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Posts Tagged ‘Intriguing Family History’

St Katherine’s Dock

Why would London’s poor fight to earn a pittance of 4d a day in London’s Docklands? Were your relatives building the docks, living in the slums or competing for the work?

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  1. St Katherines Dock key to understanding life in London’s Docklands 19thC Ancestors who were London dock workers would have been familiar with St Katherine’s Dock…
  2. The Difficult passage across the Thames in C18th & C19th The growth of London in terms of population and trade demanded the need for more crossing points of the River Thames….
  3. Salford and the Industrial Revolution Salford, Manchester in the UK, was, at the end of the C19th, a small cotton, calico and silk weaving town with a population of about 7000 people. The Industrial Revolution brought great factories and mills to the town of Salford and not only did it become one of the most important mill towns in the……
  4. Manchester Ship Canal 1894 The Manchester Ship Canal was opened in 1894 and was the largest river navigation canal in the world. It took six years to build and cost £15 million. It was 58km long and started at the Mersey estuary in Liverpool and terminated at the dock in Manchester. It allowed the newly created Port of Manchester……
  5. Richard Trevithick and the Rotherhithe Tunnel 1807 The Cornish mining engineer, Richard Trevithick, was asked to undertake the incredible engineering feat of digging a tunnel under the River Thames from the Parish of St Mary Rotherhithe to the other side. The growth in docks, wharves, ship builders and a multitude of other manufacturers made it imperative to build some means of crossing……
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St Katherines Dock key to understanding life in London’s Docklands 19thC

Ancestors who were London dock workers would have been familiar with St Katherine’s Dock

Related posts:

  1. Salford and the Industrial Revolution Salford, Manchester in the UK, was, at the end of the C19th, a small cotton, calico and silk weaving town with a population of about 7000 people. The Industrial Revolution brought great factories and mills to the town of Salford and not only did it become one of the most important mill towns in the……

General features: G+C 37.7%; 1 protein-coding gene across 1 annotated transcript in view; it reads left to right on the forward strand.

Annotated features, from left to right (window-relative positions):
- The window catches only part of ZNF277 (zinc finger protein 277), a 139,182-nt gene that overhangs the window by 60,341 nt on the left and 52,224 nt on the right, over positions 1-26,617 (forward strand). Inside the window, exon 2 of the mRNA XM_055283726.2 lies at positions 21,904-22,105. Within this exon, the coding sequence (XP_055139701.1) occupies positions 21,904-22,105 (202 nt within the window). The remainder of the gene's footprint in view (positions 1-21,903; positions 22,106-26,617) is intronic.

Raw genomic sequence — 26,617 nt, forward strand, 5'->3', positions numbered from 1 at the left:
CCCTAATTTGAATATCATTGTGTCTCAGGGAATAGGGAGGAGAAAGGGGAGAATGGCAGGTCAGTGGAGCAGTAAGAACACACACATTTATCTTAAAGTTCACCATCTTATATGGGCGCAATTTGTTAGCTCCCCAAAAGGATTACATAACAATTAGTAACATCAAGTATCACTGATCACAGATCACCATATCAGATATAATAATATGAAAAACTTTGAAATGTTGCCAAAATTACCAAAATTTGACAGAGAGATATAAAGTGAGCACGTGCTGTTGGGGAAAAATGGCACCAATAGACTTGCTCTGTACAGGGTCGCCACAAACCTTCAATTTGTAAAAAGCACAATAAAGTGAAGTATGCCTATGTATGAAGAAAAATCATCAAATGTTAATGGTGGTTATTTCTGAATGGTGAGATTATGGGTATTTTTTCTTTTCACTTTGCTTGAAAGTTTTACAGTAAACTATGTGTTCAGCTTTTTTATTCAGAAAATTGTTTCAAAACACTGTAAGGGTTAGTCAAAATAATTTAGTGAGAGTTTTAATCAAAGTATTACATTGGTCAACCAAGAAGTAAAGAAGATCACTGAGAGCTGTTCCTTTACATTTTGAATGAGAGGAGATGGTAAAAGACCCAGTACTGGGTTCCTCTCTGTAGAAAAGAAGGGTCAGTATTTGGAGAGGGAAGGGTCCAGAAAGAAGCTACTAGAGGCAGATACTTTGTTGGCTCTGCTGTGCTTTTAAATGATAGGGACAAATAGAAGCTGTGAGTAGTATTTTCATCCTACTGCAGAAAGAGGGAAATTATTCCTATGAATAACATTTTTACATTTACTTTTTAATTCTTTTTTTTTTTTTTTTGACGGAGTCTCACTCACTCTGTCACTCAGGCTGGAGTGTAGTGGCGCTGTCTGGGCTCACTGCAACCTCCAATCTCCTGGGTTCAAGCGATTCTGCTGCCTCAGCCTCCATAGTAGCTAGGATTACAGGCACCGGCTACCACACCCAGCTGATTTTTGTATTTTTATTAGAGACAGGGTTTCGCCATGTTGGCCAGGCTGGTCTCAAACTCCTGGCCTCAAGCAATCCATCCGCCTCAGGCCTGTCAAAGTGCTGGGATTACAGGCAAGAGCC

2. The Difficult passage across the Thames in C18th & C19th The growth of London in terms of population and trade demanded the need for more crossing points of the River Thames….
  3. Life on a war ship what was it like/ Have you wondered what it would be like for a member of your family serving in the Royal Navy on active service in a war ship? Find out on HMS Belfast……
  4. Life of a Young Agricultural Labourer in the Early C19th Life as an agricultural labourer in the early C18th could have meant starting work as young as seven years old. In most areas, until about 1800, the majority of land in a village was held in common fields away from the main street of houses. Each strip was divided into furlongs and each furlong into……
  5. Tolpuddle Martyrs formed a Trade Union in 1834 Tolpuddle Martyrs paid a heavy price for standing up for rural workers rights as late as 1834……
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Invention of the whippletree

The Chinese invented the whippletree, this allowed two oxen to pull a single cart together, this meant double the load, so halving the journey time. This invention probably dates between 190 – 209 AD. Related posts:Telford’s Menai Straits Bridge 1826 Thomas Telford’s Menai Straits Bridge opened on 30th January 1826. It was the first modern…